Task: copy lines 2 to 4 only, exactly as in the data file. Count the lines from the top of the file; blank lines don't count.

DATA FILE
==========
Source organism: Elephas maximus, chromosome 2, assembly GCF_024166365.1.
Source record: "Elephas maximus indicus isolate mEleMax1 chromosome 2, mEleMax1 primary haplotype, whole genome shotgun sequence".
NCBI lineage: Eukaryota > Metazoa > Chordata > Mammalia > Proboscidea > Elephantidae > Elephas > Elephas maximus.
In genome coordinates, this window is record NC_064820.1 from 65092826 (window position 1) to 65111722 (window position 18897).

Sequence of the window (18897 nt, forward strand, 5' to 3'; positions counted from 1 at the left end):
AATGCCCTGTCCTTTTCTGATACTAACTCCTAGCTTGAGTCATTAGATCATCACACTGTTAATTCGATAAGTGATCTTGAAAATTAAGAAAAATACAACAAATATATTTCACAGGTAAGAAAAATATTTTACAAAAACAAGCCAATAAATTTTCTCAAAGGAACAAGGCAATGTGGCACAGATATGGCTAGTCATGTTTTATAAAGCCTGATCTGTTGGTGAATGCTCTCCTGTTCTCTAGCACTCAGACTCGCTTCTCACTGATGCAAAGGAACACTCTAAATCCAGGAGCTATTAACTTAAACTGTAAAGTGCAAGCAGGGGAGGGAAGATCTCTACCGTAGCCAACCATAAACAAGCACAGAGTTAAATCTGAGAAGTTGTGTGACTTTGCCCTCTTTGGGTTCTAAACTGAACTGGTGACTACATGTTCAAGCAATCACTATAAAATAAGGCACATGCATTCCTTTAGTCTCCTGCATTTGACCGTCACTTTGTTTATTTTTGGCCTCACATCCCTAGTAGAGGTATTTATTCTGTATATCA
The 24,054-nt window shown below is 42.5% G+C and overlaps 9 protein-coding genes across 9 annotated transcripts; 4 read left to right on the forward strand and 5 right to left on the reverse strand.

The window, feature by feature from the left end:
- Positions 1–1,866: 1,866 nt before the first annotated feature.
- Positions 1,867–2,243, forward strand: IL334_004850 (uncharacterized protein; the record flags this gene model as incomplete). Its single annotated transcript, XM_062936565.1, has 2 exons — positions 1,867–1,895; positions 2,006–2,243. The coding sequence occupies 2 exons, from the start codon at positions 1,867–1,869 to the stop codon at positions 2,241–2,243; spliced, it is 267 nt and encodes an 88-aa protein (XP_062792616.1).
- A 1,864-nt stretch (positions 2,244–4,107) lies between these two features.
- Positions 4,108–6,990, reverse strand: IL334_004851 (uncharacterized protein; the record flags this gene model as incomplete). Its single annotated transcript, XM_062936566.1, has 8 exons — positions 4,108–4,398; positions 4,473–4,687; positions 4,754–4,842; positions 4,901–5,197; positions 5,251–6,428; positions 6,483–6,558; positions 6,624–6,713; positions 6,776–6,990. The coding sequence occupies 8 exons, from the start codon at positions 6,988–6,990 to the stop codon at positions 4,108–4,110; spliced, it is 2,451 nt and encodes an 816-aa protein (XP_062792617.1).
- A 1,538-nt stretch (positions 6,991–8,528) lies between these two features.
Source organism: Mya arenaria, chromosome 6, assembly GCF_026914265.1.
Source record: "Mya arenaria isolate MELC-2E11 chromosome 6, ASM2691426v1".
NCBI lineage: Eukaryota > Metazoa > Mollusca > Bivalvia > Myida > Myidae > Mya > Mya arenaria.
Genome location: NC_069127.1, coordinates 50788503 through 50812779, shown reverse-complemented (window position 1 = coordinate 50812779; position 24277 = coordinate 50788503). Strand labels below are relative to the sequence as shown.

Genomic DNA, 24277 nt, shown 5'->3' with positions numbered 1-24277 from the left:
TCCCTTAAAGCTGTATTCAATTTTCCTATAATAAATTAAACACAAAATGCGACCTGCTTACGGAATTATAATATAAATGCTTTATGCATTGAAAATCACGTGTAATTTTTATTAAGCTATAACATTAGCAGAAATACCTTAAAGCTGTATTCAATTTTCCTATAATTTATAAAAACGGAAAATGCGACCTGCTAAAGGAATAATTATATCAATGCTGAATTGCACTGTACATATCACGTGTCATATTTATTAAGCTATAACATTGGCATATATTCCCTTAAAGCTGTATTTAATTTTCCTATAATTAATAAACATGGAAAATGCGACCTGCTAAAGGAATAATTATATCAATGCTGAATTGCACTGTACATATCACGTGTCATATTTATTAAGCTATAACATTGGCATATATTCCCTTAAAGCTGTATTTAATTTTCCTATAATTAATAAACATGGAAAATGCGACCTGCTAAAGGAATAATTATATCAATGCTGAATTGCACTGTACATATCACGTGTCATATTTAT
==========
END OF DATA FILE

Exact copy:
Source record: "Elephas maximus indicus isolate mEleMax1 chromosome 2, mEleMax1 primary haplotype, whole genome shotgun sequence".
NCBI lineage: Eukaryota > Metazoa > Chordata > Mammalia > Proboscidea > Elephantidae > Elephas > Elephas maximus.
In genome coordinates, this window is record NC_064820.1 from 65092826 (window position 1) to 65111722 (window position 18897).